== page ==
It will be a cruel blow to those who may have defaulted on a previous loan, missed a few bills, or otherwise trashed an individual credit reputation, but the fact is that just as bad credit affects the terms of financing for a vehicle, it can also stop you from getting the best auto insurance rates around.
How Insurers May Interpret Your Credit Score
Some insurers are getting aggressive about weeding out customers with bad credit—but why is that? Are they afraid these customers won’t pay? Yes, insurance is something that is paid in installments, but it’s not like they’re lending a physical product. Nevertheless, the insurance company might argue that since they are underwriting a driver’s risk, if they get paid in monthly premiums or other installmants, they have a right to the best customers with a decent credit history.
But that’s only half of the story. Auto insurance companies are in the business of risk assessment. What some consumer advocates have found is that auto insurance companies are looking at some bad credit scores as reflecting the record of a “reckless driver.” The tortured logic is that if someone is careless about their finances, they may also be careless on the road. This leap of logic is far from true in many cases, but that doesn’t stop insurers from using a bad credit score to their advantage.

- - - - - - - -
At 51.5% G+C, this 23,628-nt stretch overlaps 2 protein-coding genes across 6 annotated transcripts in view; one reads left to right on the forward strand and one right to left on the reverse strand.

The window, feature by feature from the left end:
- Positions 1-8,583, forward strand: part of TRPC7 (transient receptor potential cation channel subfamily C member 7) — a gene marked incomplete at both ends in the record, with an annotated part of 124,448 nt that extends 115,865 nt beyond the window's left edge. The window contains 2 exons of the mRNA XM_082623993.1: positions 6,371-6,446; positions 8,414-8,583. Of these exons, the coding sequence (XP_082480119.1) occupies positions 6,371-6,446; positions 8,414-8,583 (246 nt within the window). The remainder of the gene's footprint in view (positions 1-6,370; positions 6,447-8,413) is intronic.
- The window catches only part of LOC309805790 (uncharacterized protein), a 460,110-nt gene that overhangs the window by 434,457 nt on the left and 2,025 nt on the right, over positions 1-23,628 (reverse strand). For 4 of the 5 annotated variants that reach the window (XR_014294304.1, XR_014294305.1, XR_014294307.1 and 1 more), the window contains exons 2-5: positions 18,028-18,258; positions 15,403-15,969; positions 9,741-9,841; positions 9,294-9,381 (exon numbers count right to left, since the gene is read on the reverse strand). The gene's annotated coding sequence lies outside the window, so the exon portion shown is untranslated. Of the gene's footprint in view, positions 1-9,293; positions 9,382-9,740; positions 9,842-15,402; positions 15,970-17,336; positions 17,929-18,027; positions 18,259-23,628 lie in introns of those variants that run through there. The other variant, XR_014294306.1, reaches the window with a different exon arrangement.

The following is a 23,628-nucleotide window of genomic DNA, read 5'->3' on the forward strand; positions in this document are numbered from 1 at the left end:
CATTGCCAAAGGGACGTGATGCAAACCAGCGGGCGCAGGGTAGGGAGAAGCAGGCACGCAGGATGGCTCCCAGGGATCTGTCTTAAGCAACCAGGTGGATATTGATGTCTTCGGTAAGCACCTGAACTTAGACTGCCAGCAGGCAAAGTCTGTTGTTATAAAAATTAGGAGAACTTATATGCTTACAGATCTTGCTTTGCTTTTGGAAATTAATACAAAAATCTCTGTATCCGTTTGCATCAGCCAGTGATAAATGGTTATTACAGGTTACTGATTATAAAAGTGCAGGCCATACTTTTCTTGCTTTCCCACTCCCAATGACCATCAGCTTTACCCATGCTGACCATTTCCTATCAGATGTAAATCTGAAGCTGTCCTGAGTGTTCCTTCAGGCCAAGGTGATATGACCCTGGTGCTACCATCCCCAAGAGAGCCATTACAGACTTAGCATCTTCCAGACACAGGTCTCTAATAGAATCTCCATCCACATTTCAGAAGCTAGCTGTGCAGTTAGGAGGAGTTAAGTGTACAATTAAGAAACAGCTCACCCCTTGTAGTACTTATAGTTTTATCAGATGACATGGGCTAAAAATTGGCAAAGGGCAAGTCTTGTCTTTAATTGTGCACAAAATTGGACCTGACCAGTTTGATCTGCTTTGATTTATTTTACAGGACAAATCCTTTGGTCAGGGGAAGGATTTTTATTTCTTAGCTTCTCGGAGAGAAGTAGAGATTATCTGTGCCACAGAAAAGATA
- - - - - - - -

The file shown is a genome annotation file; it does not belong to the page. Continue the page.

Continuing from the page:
Some Tips for Bad Credit Car Insurance
In the world of “bad credit car insurance,” the consumer has to shop around to see if they can mitigate the negative effect of their less than stellar score. Consumers with credit scores under 600 may be forced to pay higher rates or settle for their third favorite insurer. Some things drivers can do:
Knowing about your current credit score is the best way to deal with the situation. Drivers can also seek out “no credit check car insurance” agreements—but make sure these aren’t just ways to throw the highest rates at a customer.
The above will help drivers with bad credit make good choices for staying behind the wheel.